The Rhesus Chart – Charlie Stross

I think this is simultaneously my favourite and least favourite of the series so far.

Purely story and setting-wise – YES THIS SO MUCH THIS. As I think is pretty obvious from the name/blurb/book-cover… VAMPIRES. I do rather like vampires. Now this isn’t the most exciting treatment of them ever, not even close, but you know what? I’m not going to complain, because I got vampires and no one was dramatically angsty. This is a win as far as everyone should be concerned. All the things I said about improved pacing and plotting and Bob-not-being-a-smug-annoying-git still hold, and we get more exposition about the Laundry, get some more characters from within the Laundry… and a cat. There’s not a great deal to say on the positives because it’s just more of the same. The vampire thing? It’s great that it exists, and he slots it quite neatly into how all the Laundry stuff works, but it’s not the most exciting vampire thing ever. He could probably done a heck of a lot more with it, if I’m honest, and I’m hoping he will – there’s at least one character who could really do with being developed because they have so much potential to be adorable and wonderful.

Alas, however, I suspect we won’t get that. What I suspect we will get is the development of… okay spoiler warning, I guess. This crops up on page 30 (I just checked) and isn’t on the blurb or immediately obvious, so might count, but I don’t think it’s by any means a serious one. You’ve been warned. One of the new characters we get is a return of a very old mention, right back from tAA – Mhari. Now, the impression I get from the way the book plays out, alas, is that if anyone is going to get more page-time, it’ll be her. And this is annoying for two reasons. 1) I find her a really annoying character. She’s another of Stross’ women who are in HR (there’s a lot of them) and she’s just written to be half-way between trope and pain-in-the-arse. Which leads on to 2) how Stross (from Bob’s perspective) characterises her. She’s always “the psycho-ex”. She’s described in really really derogatory terms, coming from what is supposed to be a grown up, moved on and far more mature Bob than the person we last saw interacting with her in tAA. And for all that we can forgive to some extent the judgey awfulness because it’s meant to show Bob’s character… Stross at no point well… undermines it in any way. It never feels like the book wants us to roll our eyes at Bob being a moron/git. As far as I can tell, we’re meant to agree that she’s a “psycho” and pretty much low-level evil (like so many other HR ladies, in fact – does Stross just hate HR and think them all minor tyrants in waiting?) and feel sorry for Bob for having to deal with her. I know I’ve said I find her an annoying character, so this all sounds rather hypocritical. And I do. But… and this is where I stray quite far into “this is how the book feels to me” rather than actual, discernible things the author does… it doesn’t feel like her irritatingness is anything to do with her being a human being who is irritating. Then I’d just ignore her/grumble a bit and move on. It feels more that… she’s just a flat, tropey stereotype he couldn’t really be bothered to develop, and we’re not meant to be fussed about that at all.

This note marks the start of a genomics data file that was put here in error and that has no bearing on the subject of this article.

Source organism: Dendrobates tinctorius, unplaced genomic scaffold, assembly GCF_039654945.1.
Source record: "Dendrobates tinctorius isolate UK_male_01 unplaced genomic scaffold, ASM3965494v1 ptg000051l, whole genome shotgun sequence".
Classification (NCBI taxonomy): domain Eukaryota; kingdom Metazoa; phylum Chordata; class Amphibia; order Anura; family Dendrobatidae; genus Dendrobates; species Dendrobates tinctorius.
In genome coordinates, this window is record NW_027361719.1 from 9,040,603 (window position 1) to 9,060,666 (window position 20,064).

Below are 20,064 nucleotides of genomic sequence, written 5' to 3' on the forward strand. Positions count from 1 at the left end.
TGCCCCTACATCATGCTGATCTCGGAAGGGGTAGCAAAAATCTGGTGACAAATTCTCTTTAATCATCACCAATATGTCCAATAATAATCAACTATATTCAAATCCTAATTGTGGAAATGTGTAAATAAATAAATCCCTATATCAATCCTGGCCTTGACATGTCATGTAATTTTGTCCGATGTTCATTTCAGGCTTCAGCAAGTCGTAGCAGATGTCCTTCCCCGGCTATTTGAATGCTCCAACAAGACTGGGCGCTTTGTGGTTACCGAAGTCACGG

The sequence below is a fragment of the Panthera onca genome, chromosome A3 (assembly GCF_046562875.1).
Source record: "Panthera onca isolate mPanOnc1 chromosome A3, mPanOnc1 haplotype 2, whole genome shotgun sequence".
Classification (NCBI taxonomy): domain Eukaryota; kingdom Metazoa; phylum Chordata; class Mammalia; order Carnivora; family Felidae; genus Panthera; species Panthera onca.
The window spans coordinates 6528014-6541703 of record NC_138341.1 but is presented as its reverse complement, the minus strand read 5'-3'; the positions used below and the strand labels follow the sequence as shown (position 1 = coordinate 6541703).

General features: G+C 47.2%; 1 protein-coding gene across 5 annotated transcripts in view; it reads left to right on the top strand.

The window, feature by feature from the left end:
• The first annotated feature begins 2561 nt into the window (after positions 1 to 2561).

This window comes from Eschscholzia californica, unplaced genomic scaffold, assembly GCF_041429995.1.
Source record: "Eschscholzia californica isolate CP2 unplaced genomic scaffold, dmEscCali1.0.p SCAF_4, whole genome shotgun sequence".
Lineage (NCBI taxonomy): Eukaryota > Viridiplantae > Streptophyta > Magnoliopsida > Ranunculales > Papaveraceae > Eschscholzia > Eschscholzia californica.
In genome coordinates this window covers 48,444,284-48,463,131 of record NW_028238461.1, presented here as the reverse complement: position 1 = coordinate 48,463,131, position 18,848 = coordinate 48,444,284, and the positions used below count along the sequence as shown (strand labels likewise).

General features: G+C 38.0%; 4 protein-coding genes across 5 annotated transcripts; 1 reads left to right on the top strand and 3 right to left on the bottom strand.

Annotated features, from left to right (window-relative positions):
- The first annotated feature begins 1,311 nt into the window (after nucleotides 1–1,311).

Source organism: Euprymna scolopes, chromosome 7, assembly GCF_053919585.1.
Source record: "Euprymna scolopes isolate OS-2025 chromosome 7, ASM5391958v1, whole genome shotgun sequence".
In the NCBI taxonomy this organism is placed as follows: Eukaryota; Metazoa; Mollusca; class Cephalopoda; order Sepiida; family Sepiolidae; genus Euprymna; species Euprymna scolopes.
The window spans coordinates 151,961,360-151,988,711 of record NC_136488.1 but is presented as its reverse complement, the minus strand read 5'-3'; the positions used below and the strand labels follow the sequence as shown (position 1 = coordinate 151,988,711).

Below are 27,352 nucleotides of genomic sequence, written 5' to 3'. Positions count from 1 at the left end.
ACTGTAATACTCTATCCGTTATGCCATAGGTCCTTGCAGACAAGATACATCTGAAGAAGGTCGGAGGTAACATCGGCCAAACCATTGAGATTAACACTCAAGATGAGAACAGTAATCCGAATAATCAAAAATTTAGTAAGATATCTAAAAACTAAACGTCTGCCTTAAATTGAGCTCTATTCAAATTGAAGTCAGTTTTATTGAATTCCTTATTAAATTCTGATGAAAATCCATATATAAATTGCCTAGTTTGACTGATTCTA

I whinge a lot about the women in Stross, and I’m sorry it takes up so much of my posts, but I do find it annoying. It would have been so easy for him to make things so much better… there are several characters for whom a gender swap would make no difference to them intrinsically, but would make the whole series feel so much better. Yes, there are women who are capable. Most of them are in HR. The ones who aren’t feel so much like exceptions… why aren’t there female computational demonologists lying about? Would it really have been that difficult just to have one, to prove me wrong? And then in this book, we get a whole bunch of new male techno-whizzes, lorded over by a male super-techno-whizz… and then with two women in admin/HR/vaguely undefined but peopley-related roles. To the point where it is stated that all the male techno-folk had to take extra time to explain the maths to the woman involved in their thing. Stross this is getting silly, please stop, okay? Can you just not?

And rant over. For now.

On the plus side, I am (spoilers again) tentatively informed that the next book is from Mo’s perspective? I’m not sure how true that is, but if so, I dearly hope it does some work towards repairing the things that have been making me grumble so far… but I don’t really expect it will. I’m a pessimist.

Does all of this stop the book being enjoyable? No. I still liked reading it and didn’t want to put it down. I’d still read it again. But it just leaves a bit of a bad taste in my mouth afterwards, because it would be so easy to do better, in this book more than in any of the others.

Next up: NOT STROSS. I finally bought the sequel to A Natural History of Dragons and it was amazing.

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About readerofelse

A student of a redundant, useless and thoroughly interesting subject and reader of many books, particularly fantasy, science fiction and plenty else besides.
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